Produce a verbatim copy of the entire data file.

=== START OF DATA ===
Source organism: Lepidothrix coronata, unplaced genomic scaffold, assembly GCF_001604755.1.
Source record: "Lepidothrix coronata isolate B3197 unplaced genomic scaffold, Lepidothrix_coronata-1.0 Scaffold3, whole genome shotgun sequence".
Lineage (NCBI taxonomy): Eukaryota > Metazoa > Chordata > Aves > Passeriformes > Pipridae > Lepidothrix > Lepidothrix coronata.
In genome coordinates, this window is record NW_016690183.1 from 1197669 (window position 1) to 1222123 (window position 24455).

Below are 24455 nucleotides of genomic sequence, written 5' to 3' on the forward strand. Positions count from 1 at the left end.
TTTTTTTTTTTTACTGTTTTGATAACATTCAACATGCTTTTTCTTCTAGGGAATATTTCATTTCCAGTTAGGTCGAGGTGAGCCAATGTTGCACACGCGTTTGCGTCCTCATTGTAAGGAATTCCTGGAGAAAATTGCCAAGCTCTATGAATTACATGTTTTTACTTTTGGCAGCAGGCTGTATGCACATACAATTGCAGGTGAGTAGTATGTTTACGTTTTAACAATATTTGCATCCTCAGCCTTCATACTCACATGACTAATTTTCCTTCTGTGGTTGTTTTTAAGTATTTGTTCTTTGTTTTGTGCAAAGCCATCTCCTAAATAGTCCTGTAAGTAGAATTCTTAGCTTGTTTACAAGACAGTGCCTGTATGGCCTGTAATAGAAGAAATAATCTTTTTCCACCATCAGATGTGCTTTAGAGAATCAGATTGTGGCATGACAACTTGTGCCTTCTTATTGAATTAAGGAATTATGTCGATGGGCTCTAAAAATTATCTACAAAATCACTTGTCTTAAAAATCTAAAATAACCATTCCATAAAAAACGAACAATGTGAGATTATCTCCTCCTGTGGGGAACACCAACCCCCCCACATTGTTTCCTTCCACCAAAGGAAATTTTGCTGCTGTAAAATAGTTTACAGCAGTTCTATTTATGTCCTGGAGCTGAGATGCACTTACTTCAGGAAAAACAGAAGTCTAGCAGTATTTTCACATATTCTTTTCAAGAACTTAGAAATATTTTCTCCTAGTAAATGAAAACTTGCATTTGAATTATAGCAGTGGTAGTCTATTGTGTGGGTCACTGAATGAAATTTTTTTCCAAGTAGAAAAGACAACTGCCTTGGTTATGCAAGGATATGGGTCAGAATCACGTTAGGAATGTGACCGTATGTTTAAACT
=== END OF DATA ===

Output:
Source organism: Lepidothrix coronata, unplaced genomic scaffold, assembly GCF_001604755.1.
Source record: "Lepidothrix coronata isolate B3197 unplaced genomic scaffold, Lepidothrix_coronata-1.0 Scaffold3, whole genome shotgun sequence".
Lineage (NCBI taxonomy): Eukaryota > Metazoa > Chordata > Aves > Passeriformes > Pipridae > Lepidothrix > Lepidothrix coronata.
In genome coordinates, this window is record NW_016690183.1 from 1197669 (window position 1) to 1222123 (window position 24455).

Below are 24455 nucleotides of genomic sequence, written 5' to 3' on the forward strand. Positions count from 1 at the left end.
TTTTTTTTTTTTACTGTTTTGATAACATTCAACATGCTTTTTCTTCTAGGGAATATTTCATTTCCAGTTAGGTCGAGGTGAGCCAATGTTGCACACGCGTTTGCGTCCTCATTGTAAGGAATTCCTGGAGAAAATTGCCAAGCTCTATGAATTACATGTTTTTACTTTTGGCAGCAGGCTGTATGCACATACAATTGCAGGTGAGTAGTATGTTTACGTTTTAACAATATTTGCATCCTCAGCCTTCATACTCACATGACTAATTTTCCTTCTGTGGTTGTTTTTAAGTATTTGTTCTTTGTTTTGTGCAAAGCCATCTCCTAAATAGTCCTGTAAGTAGAATTCTTAGCTTGTTTACAAGACAGTGCCTGTATGGCCTGTAATAGAAGAAATAATCTTTTTCCACCATCAGATGTGCTTTAGAGAATCAGATTGTGGCATGACAACTTGTGCCTTCTTATTGAATTAAGGAATTATGTCGATGGGCTCTAAAAATTATCTACAAAATCACTTGTCTTAAAAATCTAAAATAACCATTCCATAAAAAACGAACAATGTGAGATTATCTCCTCCTGTGGGGAACACCAACCCCCCCACATTGTTTCCTTCCACCAAAGGAAATTTTGCTGCTGTAAAATAGTTTACAGCAGTTCTATTTATGTCCTGGAGCTGAGATGCACTTACTTCAGGAAAAACAGAAGTCTAGCAGTATTTTCACATATTCTTTTCAAGAACTTAGAAATATTTTCTCCTAGTAAATGAAAACTTGCATTTGAATTATAGCAGTGGTAGTCTATTGTGTGGGTCACTGAATGAAATTTTTTTCCAAGTAGAAAAGACAACTGCCTTGGTTATGCAAGGATATGGGTCAGAATCACGTTAGGAATGTGACCGTATGTTTAAACT